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“What is the best filing status for the two of us?”---->UNLESS you are divorced under a final decree by the last day of the year, you are STILL considered married for the whole year and as married taxpayers, you can choose between filing a joint tax return or a separate tax return. The MFJ, Married Filing Jointly, filing status, IN GENERAL, provides more tax benefits than filing separate returns, but you will need to weigh the pros and cons and decide for yourselves which is the best filing status. As long as you and your spouse decide to file a joint return, your tax may be lower than your combined tax for the other filing statuses. Also, your standard deduction (in case, you do not itemize deductions on 1040 SCh A) may be higher, and you may qualify for tax benefits that do not apply to other filing statuses. By filing a joint tax return, both of you may be held responsible, jointly and individually, for the tax and any interest or penalty due on your joint return. One spouse may be held responsible for all the tax due even if all the income was earned by the other spouse UNLESS the spouse is subject to innocent spouse relief, separation of liability, or equitable relief. On the contrary, f in general,filing a separate return provides relief from joint liability for taxes. However, married taxpayers who file separately are not eligible for many tax deductions and credits, and have higher tax rates; MFS taxpayers are not eligible to claim the tax benefits,i.e., tuition and fees deduction; credit for the Elderly and Disabled;EIC; Hope or Lifetime Learning Educational Credits; or etc. MFS taxpayers also have lower income phase-out ranges for the IRA deduction. Additionally, MFS taxpayers must both claim the standard deduction or must both itemize their deductions. In other words, one MFS taxpayer cannot claim the standard deduction if the other spouse is itemizing. As you can see, one benefit in filing your return as MFS is; by filing a separate return, you are solely responsible for the accuracy and payment of tax related to that separate return. By contrast, on a jointly filed return, both you and your spouse are jointly responsible for the accuracy of the return and the payment of tax. A spouse who is unwilling to assume legal and financial responsibility for the other spouse's tax obligations should strongly consider filing separately. However, there is a potential tax advantage to filing separately when one spouse has significant medical expenses or miscellaneous itemized deductions.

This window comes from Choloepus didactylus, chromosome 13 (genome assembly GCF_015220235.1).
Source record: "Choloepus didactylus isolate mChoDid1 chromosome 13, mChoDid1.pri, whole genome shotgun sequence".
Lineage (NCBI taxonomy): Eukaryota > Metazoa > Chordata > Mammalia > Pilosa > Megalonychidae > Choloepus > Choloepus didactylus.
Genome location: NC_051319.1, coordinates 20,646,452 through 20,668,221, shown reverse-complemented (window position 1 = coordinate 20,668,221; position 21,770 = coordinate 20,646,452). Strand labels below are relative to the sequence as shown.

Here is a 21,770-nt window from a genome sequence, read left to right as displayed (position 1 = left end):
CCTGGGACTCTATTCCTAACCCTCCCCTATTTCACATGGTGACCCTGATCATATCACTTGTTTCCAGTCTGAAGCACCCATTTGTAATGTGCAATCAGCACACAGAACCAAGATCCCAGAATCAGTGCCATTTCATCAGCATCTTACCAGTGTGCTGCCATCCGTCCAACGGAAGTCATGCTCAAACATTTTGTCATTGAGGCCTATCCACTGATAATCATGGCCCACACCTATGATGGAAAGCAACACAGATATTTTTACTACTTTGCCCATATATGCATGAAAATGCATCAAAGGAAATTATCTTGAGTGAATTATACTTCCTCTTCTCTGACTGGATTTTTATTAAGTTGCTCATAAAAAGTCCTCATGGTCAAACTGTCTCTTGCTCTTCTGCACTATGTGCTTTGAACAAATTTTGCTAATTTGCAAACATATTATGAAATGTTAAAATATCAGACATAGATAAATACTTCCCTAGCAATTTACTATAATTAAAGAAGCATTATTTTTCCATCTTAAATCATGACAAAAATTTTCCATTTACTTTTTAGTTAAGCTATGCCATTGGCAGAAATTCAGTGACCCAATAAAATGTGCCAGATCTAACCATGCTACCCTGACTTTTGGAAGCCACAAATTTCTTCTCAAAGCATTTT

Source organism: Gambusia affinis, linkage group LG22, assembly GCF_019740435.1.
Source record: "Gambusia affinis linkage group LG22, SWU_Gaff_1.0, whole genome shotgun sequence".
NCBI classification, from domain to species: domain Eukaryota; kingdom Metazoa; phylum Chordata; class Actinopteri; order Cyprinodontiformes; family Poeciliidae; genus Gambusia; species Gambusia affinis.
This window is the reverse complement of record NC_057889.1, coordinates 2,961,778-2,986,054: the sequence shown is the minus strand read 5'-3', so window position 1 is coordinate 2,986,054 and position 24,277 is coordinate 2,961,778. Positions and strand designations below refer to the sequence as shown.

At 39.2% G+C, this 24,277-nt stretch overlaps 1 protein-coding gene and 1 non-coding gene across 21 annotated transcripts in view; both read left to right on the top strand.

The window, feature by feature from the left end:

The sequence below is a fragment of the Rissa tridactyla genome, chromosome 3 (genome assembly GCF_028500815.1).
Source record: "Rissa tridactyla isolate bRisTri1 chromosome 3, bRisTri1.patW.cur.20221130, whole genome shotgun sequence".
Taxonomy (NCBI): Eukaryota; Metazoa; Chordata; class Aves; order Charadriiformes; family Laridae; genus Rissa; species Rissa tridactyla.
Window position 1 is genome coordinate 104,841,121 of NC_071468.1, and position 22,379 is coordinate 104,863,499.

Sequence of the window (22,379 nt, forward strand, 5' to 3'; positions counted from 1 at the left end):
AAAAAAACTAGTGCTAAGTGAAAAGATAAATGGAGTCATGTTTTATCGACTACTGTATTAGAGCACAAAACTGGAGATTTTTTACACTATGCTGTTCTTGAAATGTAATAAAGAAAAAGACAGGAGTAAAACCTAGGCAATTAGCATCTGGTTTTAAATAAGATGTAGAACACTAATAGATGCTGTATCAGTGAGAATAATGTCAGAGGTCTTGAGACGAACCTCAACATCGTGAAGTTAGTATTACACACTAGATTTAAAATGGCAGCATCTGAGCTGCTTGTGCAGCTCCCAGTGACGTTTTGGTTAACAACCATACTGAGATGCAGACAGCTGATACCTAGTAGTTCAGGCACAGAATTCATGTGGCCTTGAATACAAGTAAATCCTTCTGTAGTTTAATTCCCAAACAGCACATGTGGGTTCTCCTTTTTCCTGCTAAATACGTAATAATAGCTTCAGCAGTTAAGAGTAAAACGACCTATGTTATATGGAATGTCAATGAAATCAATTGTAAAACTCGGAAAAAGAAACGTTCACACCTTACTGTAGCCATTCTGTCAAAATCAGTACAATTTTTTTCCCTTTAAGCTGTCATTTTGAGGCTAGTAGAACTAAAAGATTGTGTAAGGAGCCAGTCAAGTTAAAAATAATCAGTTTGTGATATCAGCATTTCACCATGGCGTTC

Please visit the IRS Website here for more info; Publication 501 (2010), Exemptions, Standard Deduction, and Filing Information